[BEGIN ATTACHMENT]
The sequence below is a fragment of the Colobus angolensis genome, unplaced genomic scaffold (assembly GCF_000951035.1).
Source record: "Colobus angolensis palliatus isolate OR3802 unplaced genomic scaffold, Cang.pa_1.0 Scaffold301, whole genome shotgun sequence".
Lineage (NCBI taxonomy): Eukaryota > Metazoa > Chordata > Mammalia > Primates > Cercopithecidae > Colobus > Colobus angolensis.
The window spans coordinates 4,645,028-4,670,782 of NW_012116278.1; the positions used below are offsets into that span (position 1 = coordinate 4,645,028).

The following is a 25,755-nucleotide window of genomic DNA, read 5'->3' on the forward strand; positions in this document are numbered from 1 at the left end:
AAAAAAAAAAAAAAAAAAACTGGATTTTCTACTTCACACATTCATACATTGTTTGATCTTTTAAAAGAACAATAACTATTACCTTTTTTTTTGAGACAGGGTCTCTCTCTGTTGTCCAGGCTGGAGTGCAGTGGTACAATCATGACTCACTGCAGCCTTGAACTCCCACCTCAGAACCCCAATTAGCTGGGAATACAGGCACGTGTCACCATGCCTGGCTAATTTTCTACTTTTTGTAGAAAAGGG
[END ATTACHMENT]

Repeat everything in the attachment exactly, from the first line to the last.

The sequence below is a fragment of the Colobus angolensis genome, unplaced genomic scaffold (assembly GCF_000951035.1).
Source record: "Colobus angolensis palliatus isolate OR3802 unplaced genomic scaffold, Cang.pa_1.0 Scaffold301, whole genome shotgun sequence".
Lineage (NCBI taxonomy): Eukaryota > Metazoa > Chordata > Mammalia > Primates > Cercopithecidae > Colobus > Colobus angolensis.
The window spans coordinates 4,645,028-4,670,782 of NW_012116278.1; the positions used below are offsets into that span (position 1 = coordinate 4,645,028).

The following is a 25,755-nucleotide window of genomic DNA, read 5'->3' on the forward strand; positions in this document are numbered from 1 at the left end:
AAAAAAAAAAAAAAAAAAACTGGATTTTCTACTTCACACATTCATACATTGTTTGATCTTTTAAAAGAACAATAACTATTACCTTTTTTTTTGAGACAGGGTCTCTCTCTGTTGTCCAGGCTGGAGTGCAGTGGTACAATCATGACTCACTGCAGCCTTGAACTCCCACCTCAGAACCCCAATTAGCTGGGAATACAGGCACGTGTCACCATGCCTGGCTAATTTTCTACTTTTTGTAGAAAAGGG